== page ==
9 October 1940
Liverpool, Merseyside, England, United Kingdom
8 December 1980 (aged 40)
John Ono Lennon, MBE (born John Winston Lennon; 9 October 1940 – 8 December 1980) was an English singer, songwriter, musician, and activist who co-founded The Beatles. He and fellow member Paul McCartney formed a much-celebrated songwriting partnership.
Born and raised in Liverpool, Lennon became involved in the skiffle craze as a teenager. He formed his first band, the Quarrymen, in 1957 which evolved into the Beatles in 1960. When the group disbanded in 1970, Lennon embarked on a sporadic solo career that produced albums including John Lennon/Plastic Ono Band and Imagine, and songs such as "Give Peace a Chance", "Working Class Hero", and "Imagine". After he married Yoko Ono in 1969, he added "Ono" as one of his middle names. Lennon disengaged himself from the music business in 1975 to raise his infant son Sean, but re-emerged with Ono in 1980 with the new album Double Fantasy. He was shot and killed in front of his Manhattan apartment three weeks after its release.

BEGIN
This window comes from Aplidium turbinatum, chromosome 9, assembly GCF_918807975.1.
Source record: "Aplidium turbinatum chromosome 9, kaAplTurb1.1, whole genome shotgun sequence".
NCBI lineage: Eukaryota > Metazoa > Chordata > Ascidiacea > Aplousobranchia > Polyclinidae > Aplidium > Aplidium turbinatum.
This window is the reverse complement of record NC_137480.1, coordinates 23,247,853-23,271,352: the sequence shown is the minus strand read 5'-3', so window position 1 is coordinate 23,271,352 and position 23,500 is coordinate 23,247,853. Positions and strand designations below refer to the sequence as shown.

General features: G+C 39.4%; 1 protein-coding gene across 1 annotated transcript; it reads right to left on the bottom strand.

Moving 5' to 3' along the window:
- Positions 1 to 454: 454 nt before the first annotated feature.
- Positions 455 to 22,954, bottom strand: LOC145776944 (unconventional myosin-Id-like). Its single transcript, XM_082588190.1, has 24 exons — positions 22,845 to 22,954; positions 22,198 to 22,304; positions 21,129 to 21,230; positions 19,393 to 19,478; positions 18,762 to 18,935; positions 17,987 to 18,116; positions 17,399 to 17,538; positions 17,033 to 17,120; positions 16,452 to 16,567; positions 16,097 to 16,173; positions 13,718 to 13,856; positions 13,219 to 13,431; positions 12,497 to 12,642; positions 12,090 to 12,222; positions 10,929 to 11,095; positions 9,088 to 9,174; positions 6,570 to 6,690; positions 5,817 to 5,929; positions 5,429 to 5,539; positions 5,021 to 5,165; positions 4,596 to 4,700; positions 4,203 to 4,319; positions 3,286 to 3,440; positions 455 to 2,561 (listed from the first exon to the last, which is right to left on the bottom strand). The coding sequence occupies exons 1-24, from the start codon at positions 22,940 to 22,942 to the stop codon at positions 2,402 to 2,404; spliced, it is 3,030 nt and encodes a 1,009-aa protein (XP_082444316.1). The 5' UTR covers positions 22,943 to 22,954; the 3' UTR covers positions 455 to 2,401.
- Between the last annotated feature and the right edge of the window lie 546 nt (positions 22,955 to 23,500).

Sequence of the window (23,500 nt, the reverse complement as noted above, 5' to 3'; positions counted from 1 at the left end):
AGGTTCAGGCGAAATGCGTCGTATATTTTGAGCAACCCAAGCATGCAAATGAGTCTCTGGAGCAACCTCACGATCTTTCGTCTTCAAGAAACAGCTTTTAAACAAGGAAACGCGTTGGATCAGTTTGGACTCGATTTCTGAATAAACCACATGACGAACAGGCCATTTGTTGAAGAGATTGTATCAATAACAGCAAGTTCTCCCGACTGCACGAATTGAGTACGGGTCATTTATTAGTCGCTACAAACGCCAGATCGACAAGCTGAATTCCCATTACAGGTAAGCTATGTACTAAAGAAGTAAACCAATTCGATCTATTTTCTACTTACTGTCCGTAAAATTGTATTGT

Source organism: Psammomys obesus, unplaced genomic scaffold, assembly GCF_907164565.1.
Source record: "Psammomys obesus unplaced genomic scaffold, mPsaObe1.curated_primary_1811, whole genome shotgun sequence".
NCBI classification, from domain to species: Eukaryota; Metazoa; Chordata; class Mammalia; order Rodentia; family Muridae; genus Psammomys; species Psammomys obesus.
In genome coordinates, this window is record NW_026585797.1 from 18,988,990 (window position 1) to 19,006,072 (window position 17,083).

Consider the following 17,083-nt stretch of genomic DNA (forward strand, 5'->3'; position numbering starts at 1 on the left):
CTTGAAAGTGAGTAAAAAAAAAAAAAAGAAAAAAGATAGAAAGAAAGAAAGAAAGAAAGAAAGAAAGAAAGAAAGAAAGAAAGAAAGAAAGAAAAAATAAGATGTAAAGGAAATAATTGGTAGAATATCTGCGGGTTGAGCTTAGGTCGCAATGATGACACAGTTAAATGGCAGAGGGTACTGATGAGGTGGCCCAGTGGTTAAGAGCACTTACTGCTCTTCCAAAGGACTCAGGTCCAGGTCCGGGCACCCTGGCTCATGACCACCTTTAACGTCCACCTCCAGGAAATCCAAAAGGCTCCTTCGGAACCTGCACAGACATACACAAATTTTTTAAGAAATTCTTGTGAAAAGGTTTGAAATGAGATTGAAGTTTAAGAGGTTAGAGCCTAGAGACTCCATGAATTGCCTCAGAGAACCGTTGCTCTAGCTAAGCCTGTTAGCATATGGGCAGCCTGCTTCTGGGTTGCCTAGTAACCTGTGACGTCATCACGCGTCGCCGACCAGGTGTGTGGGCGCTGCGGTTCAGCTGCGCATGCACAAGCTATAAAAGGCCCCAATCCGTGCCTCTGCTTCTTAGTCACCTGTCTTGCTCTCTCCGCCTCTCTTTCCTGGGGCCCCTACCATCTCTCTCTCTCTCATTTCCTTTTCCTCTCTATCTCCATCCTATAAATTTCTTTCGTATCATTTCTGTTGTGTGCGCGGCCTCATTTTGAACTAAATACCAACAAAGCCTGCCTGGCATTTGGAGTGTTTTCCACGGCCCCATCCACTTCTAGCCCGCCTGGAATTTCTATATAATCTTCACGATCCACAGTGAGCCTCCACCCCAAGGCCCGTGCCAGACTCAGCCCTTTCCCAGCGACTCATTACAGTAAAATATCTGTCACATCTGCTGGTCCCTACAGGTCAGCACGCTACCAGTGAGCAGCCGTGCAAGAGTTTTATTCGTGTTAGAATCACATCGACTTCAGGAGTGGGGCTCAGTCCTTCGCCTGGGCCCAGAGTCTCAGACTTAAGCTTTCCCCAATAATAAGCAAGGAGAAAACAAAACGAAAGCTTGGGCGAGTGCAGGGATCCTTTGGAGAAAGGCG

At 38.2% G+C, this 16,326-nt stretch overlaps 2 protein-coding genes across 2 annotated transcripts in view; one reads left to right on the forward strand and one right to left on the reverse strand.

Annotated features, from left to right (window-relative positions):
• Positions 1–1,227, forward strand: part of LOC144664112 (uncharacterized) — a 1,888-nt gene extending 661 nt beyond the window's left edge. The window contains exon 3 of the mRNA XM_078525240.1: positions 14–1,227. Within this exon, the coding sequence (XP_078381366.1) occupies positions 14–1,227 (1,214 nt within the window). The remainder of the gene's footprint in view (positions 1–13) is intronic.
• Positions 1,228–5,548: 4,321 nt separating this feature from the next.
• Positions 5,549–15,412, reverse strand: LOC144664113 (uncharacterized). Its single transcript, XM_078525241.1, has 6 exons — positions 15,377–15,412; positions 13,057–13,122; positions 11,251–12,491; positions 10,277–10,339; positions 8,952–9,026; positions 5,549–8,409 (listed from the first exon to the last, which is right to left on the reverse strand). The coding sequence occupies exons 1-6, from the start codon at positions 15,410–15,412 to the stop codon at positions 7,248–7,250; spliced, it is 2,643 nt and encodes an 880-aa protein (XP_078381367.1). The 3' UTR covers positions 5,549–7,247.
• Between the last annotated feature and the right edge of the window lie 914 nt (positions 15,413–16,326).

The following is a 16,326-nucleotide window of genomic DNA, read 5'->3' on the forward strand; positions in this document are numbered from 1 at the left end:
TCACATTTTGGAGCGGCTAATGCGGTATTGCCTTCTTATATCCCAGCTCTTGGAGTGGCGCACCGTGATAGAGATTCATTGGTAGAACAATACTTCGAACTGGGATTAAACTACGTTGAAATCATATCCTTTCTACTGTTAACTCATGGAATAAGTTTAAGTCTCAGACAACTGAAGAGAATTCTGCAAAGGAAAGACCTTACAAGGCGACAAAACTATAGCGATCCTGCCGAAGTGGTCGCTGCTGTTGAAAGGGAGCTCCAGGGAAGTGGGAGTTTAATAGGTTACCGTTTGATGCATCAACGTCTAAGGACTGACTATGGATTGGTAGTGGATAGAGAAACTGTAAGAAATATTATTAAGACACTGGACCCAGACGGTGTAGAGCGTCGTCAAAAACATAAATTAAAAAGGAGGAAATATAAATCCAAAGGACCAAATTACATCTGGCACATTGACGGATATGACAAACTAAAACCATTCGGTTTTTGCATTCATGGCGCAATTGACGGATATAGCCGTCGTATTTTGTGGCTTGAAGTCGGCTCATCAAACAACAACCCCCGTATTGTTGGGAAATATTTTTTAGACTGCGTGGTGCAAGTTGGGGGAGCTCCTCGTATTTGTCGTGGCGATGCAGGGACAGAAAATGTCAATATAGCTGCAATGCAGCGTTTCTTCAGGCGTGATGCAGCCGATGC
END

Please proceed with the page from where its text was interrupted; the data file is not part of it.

Lennon revealed a rebellious nature and acerbic wit in his music, writing, drawings, on film and in interviews. Controversial through his political and peace activism, he moved from London to Manhattan in 1971, where his criticism of the Vietnam War resulted in a lengthy attempt by the Nixon administration to deport him. Some of his songs were adopted as anthems by the anti-war movement and the larger counterculture.
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